Rich Yeselson rubbishes attempts to find the "authentic" Mitt beneath his public persona:

Whoever he is, the real Romney is mostly irrelevant. Romney, like all of us, performs the roles he must within the public institutions he inhabits and the different dramas which he plays a part in enacting.  There are reasons why he performs on the stages he does—he’ll never be any kind of liberal—but he doesn’t just play the same character every time. Each of those institutions will have a different set of observers with which the individual engages. 

Ben Alpers counters:

I think authenticity talk has political significance beyond the crude levels of character assassination and political hagiography. Among its other functions:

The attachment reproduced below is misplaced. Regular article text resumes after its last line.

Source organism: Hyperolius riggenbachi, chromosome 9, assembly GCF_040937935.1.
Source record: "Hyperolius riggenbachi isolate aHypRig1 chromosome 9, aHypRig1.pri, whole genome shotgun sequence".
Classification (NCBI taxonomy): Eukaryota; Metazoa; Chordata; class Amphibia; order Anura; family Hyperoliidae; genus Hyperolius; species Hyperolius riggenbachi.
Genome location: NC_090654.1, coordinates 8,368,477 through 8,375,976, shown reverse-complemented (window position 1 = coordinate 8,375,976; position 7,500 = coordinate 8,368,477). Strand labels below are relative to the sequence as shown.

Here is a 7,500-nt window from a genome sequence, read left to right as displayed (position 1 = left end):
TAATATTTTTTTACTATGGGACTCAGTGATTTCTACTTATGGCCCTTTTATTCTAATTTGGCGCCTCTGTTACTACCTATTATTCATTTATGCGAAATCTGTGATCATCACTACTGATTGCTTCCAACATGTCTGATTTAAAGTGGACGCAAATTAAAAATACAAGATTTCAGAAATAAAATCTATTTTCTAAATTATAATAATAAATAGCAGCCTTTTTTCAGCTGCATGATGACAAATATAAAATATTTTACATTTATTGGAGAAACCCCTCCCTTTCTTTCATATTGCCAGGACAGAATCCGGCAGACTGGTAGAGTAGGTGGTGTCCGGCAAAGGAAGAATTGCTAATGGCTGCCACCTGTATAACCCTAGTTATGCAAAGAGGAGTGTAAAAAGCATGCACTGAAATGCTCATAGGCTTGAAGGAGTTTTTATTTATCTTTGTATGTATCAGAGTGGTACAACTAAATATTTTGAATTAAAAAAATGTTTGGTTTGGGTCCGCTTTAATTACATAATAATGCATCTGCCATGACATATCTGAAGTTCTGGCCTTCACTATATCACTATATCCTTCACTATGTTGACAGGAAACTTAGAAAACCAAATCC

• It's a way of discussing how much one can trust what a particular politician says.

 • It's a way of describing the cultural fit (or, more skeptically, the imaginary cultural fit) between a politician and his or her potential (primary or general) electorate.

 • It's a shorthand for a host of questions about character (another important concept whose concrete existence is hard to pin down).

Erika Fry thinks we can't understand Romney because he won't tell the press anything of consequence about himself. Paul Waldman expands Fry's argument.